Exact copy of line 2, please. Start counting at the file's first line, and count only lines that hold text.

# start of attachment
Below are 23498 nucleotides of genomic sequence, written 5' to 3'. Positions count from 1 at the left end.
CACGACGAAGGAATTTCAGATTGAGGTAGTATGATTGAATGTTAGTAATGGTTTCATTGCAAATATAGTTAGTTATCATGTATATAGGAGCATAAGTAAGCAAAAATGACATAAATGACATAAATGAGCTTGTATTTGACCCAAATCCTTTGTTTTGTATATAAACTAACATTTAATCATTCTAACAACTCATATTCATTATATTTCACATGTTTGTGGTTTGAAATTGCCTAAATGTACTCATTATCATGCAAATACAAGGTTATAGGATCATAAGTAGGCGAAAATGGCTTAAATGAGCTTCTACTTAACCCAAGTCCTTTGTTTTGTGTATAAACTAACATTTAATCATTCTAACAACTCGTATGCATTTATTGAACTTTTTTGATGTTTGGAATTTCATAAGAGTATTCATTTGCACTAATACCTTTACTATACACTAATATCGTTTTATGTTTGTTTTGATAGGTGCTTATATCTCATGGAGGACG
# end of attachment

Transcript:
CACGACGAAGGAATTTCAGATTGAGGTAGTATGATTGAATGTTAGTAATGGTTTCATTGCAAATATAGTTAGTTATCATGTATATAGGAGCATAAGTAAGCAAAAATGACATAAATGACATAAATGAGCTTGTATTTGACCCAAATCCTTTGTTTTGTATATAAACTAACATTTAATCATTCTAACAACTCATATTCATTATATTTCACATGTTTGTGGTTTGAAATTGCCTAAATGTACTCATTATCATGCAAATACAAGGTTATAGGATCATAAGTAGGCGAAAATGGCTTAAATGAGCTTCTACTTAACCCAAGTCCTTTGTTTTGTGTATAAACTAACATTTAATCATTCTAACAACTCGTATGCATTTATTGAACTTTTTTGATGTTTGGAATTTCATAAGAGTATTCATTTGCACTAATACCTTTACTATACACTAATATCGTTTTATGTTTGTTTTGATAGGTGCTTATATCTCATGGAGGACG